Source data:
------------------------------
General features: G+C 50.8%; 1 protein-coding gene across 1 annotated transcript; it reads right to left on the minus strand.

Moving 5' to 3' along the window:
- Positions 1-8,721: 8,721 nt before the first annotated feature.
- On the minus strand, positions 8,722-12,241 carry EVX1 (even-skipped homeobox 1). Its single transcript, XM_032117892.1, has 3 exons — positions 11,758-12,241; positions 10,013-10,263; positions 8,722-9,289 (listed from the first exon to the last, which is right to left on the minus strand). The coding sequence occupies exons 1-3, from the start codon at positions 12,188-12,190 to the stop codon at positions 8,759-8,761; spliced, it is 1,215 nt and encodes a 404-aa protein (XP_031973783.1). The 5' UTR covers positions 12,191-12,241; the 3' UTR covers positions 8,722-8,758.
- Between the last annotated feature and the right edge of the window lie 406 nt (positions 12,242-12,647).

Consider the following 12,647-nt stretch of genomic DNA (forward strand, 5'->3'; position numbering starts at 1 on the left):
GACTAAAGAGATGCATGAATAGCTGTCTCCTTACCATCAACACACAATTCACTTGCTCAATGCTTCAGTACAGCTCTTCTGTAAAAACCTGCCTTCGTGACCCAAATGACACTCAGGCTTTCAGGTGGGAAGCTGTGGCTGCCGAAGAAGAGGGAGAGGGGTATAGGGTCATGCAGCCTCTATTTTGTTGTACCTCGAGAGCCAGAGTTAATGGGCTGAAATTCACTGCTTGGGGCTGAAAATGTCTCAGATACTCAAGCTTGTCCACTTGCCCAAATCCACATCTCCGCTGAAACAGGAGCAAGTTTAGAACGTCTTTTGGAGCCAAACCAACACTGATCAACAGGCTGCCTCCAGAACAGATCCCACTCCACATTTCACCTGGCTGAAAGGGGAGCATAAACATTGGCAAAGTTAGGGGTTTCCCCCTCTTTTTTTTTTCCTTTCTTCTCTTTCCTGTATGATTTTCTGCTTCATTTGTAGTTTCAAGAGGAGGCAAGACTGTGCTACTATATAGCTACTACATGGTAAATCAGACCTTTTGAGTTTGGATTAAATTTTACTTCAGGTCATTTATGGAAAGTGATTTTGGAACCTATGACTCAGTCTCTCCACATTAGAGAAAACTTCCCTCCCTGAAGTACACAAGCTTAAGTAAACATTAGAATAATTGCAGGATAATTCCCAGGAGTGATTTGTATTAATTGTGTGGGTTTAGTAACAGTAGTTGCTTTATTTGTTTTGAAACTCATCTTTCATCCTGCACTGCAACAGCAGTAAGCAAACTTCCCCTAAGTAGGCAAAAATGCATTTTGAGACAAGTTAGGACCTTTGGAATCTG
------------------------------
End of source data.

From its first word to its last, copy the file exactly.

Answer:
General features: G+C 50.8%; 1 protein-coding gene across 1 annotated transcript; it reads right to left on the minus strand.

Moving 5' to 3' along the window:
- Positions 1-8,721: 8,721 nt before the first annotated feature.
- On the minus strand, positions 8,722-12,241 carry EVX1 (even-skipped homeobox 1). Its single transcript, XM_032117892.1, has 3 exons — positions 11,758-12,241; positions 10,013-10,263; positions 8,722-9,289 (listed from the first exon to the last, which is right to left on the minus strand). The coding sequence occupies exons 1-3, from the start codon at positions 12,188-12,190 to the stop codon at positions 8,759-8,761; spliced, it is 1,215 nt and encodes a 404-aa protein (XP_031973783.1). The 5' UTR covers positions 12,191-12,241; the 3' UTR covers positions 8,722-8,758.
- Between the last annotated feature and the right edge of the window lie 406 nt (positions 12,242-12,647).

Consider the following 12,647-nt stretch of genomic DNA (forward strand, 5'->3'; position numbering starts at 1 on the left):
GACTAAAGAGATGCATGAATAGCTGTCTCCTTACCATCAACACACAATTCACTTGCTCAATGCTTCAGTACAGCTCTTCTGTAAAAACCTGCCTTCGTGACCCAAATGACACTCAGGCTTTCAGGTGGGAAGCTGTGGCTGCCGAAGAAGAGGGAGAGGGGTATAGGGTCATGCAGCCTCTATTTTGTTGTACCTCGAGAGCCAGAGTTAATGGGCTGAAATTCACTGCTTGGGGCTGAAAATGTCTCAGATACTCAAGCTTGTCCACTTGCCCAAATCCACATCTCCGCTGAAACAGGAGCAAGTTTAGAACGTCTTTTGGAGCCAAACCAACACTGATCAACAGGCTGCCTCCAGAACAGATCCCACTCCACATTTCACCTGGCTGAAAGGGGAGCATAAACATTGGCAAAGTTAGGGGTTTCCCCCTCTTTTTTTTTTCCTTTCTTCTCTTTCCTGTATGATTTTCTGCTTCATTTGTAGTTTCAAGAGGAGGCAAGACTGTGCTACTATATAGCTACTACATGGTAAATCAGACCTTTTGAGTTTGGATTAAATTTTACTTCAGGTCATTTATGGAAAGTGATTTTGGAACCTATGACTCAGTCTCTCCACATTAGAGAAAACTTCCCTCCCTGAAGTACACAAGCTTAAGTAAACATTAGAATAATTGCAGGATAATTCCCAGGAGTGATTTGTATTAATTGTGTGGGTTTAGTAACAGTAGTTGCTTTATTTGTTTTGAAACTCATCTTTCATCCTGCACTGCAACAGCAGTAAGCAAACTTCCCCTAAGTAGGCAAAAATGCATTTTGAGACAAGTTAGGACCTTTGGAATCTG